Full Disclosure Time: This book was written by Ivan Henley, whose name you may recognize as a Kittysneezes contributor. (In fact, I’d hope you WOULD recognize it, as he wrote the piece before last.) However, I had nothing to do with this book — I hadn’t read any previous drafts or anything like that; Ivan just sent me a copy asking for a review; here is that review. Even though Ivan is a friend of mine, rest assured that this review is an HONEST one; I wouldn’t write or post anything but. But that desire for honesty forces me to be completely up front about the connections between myself, the site, and the author. Kittysneezes is not necessarily adverse to reviewing materials done by other Kittysneezes authors, but all such reviews shall be honest and done by a KS author whose only connection to the work is that s/he experienced the finished product and ONLY the finished product. Thank you for understanding.
Ivan Henley’s a busy guy. He’s got a couple webcomics, quite a few books, and he writes for this site, even. Escape From Achrinom, the first in his new Captain Exetre series, is worth checking out, particularly if you’re a genre sci-fi fan.
The book is not perfect, however. First off, and this is purely cosmetic, but the inside of the book could look better; it looks like a MS Word .doc printed out and shrunk down with a too-tall top margin. Apparently, later books in the series will be designed a bit differently. The font is Times New Roman, which adds to the “Word .doc” effect, but then, I’m a font snob. (For serifed fonts like that, I’m awfully fond of Garamond, or even Palatino, one of the fonts that came with the old Macs.) Admittedly, this is a pretty minor complaint, though aesthetics are a decent-sized part of reading enjoyment. However, while the design may be inelegant, it is not DIFFICULT to read, which is the most important aspect.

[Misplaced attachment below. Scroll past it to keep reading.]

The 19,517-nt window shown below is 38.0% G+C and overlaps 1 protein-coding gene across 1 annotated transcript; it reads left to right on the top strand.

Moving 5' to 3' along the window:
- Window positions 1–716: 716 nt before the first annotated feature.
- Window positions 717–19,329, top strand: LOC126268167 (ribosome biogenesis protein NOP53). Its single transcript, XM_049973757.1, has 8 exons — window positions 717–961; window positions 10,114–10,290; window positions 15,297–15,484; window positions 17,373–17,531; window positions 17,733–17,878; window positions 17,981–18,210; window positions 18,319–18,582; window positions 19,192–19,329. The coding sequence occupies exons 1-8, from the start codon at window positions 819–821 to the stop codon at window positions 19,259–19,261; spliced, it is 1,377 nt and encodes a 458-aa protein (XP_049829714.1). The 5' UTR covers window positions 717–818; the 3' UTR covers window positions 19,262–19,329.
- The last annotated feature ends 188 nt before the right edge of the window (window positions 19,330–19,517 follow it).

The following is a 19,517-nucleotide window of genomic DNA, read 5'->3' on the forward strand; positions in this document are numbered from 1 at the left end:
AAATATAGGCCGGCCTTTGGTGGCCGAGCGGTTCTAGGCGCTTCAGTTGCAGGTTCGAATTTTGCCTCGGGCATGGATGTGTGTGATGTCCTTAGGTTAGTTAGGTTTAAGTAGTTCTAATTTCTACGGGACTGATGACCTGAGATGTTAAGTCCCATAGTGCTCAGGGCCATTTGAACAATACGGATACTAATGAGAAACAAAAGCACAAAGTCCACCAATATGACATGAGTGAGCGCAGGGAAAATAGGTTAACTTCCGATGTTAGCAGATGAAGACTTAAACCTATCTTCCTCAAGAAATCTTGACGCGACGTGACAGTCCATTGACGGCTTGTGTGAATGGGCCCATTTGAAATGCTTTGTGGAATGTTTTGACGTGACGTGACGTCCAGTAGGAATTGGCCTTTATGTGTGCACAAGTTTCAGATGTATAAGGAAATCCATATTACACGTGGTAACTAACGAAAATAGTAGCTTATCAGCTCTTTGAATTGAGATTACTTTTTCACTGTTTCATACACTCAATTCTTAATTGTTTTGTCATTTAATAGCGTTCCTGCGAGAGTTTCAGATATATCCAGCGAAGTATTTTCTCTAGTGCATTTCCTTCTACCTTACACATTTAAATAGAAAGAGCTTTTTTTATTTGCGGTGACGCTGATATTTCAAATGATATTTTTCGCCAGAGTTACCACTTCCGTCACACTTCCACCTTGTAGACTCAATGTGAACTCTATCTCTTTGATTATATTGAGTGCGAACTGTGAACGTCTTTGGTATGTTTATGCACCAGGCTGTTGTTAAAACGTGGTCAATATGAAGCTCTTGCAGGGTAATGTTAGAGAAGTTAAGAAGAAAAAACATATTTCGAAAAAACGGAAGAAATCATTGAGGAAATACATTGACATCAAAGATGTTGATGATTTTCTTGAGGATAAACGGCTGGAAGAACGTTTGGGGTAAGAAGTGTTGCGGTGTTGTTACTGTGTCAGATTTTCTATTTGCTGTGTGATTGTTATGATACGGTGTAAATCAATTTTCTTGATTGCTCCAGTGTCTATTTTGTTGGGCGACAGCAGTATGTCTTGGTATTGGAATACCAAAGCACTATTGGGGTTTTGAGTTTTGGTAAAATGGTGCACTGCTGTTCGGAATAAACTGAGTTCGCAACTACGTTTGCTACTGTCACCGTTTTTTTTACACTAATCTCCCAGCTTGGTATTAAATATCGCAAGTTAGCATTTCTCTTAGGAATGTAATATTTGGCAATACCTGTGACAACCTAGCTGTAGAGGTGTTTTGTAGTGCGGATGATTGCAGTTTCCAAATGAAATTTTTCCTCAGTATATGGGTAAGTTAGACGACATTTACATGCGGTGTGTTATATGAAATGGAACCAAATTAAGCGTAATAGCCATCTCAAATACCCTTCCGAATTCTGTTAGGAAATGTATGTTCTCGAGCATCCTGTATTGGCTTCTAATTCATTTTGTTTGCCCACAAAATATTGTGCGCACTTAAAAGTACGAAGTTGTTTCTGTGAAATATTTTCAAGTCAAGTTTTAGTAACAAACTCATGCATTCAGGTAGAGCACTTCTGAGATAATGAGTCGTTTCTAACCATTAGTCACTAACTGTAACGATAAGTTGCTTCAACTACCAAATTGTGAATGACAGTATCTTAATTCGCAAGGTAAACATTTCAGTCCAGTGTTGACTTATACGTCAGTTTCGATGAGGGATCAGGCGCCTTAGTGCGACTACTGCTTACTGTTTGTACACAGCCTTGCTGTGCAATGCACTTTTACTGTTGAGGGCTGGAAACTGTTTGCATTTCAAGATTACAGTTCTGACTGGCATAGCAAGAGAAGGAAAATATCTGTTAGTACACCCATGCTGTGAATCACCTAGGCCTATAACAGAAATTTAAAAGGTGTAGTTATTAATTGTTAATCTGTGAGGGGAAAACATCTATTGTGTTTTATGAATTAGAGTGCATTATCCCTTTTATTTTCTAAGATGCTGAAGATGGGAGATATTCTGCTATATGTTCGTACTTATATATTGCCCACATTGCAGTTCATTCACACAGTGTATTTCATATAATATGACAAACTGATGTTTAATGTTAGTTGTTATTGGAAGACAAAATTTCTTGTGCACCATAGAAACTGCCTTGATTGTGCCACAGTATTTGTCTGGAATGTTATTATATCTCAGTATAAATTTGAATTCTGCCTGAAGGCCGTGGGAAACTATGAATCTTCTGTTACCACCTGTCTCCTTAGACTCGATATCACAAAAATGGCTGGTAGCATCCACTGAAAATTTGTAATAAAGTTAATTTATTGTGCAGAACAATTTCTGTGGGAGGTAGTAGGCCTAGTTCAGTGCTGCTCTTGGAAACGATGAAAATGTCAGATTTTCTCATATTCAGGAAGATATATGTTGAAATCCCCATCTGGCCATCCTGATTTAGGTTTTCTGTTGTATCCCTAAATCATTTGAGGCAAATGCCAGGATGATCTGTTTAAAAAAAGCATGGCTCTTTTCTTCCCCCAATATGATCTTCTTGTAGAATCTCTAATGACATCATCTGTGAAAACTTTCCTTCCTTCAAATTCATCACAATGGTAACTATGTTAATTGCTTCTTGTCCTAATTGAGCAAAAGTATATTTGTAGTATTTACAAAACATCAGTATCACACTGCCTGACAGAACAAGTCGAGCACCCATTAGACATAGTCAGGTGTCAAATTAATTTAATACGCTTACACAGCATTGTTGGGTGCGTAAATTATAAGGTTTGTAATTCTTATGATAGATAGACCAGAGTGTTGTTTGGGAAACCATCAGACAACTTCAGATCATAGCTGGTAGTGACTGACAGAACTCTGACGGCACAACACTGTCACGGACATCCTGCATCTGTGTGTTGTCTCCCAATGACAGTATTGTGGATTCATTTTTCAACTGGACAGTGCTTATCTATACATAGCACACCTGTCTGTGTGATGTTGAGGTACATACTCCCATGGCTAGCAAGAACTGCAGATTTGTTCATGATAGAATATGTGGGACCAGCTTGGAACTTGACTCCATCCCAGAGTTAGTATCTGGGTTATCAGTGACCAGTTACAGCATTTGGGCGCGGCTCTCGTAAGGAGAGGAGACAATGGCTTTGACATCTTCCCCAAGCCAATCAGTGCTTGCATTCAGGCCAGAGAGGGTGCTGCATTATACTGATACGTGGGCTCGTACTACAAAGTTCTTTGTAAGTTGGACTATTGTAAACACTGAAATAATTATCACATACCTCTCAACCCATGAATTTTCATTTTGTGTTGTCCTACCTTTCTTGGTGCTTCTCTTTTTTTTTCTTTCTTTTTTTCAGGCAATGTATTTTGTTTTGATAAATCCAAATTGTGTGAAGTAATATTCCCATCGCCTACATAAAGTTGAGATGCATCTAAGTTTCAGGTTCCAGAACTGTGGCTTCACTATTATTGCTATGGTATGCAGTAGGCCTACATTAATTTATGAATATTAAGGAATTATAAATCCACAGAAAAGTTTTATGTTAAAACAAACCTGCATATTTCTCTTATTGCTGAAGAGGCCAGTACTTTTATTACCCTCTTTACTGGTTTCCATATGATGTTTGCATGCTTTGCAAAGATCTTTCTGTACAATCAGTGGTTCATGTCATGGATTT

The writing can take a little while to get going, though the story is fast-paced and exciting. In the earlier chapters, Henley uses a few clichéd sentence structures and stilted dialogue. In an odd sense, the fact that he writes as people talk, normally a boon, sometimes works against him — lines that would be perfectly natural on stage or in film can stick out on the printed page. There are also cases with the dialogue where “less is more” — once or twice, there’s a spoken reply to a line that would be more powerful as the end of a conversation. Again, this is something that happens in real life but, strangely, comes off as “fake” in fiction. (But, then, I could write a whole book on that!)
The one other main idea I had that I personally liked — not sure if it’d necessarily HELP, but hey — would be to position this as in the middle of some giant, long-running series. There are scenes where the back history is referred to — which is explained later — but it just tickles my fancy to think of it as a situation where you’re EXPECTED to know that type of thing, and then the recaps come for the poor suckers who happen to pick up a book in the middle of a series. However, this is most likely my massive amounts of McSweeney’s damage talking.
However, Henley is a great storyteller; none of my criticisms got in the way of my enjoyment of the book. If anything, they merely kept a pretty good book from becoming a great one. It’s a quick-paced, fast read that keeps you engaged. AND it’s got a talking dog. What more could you want?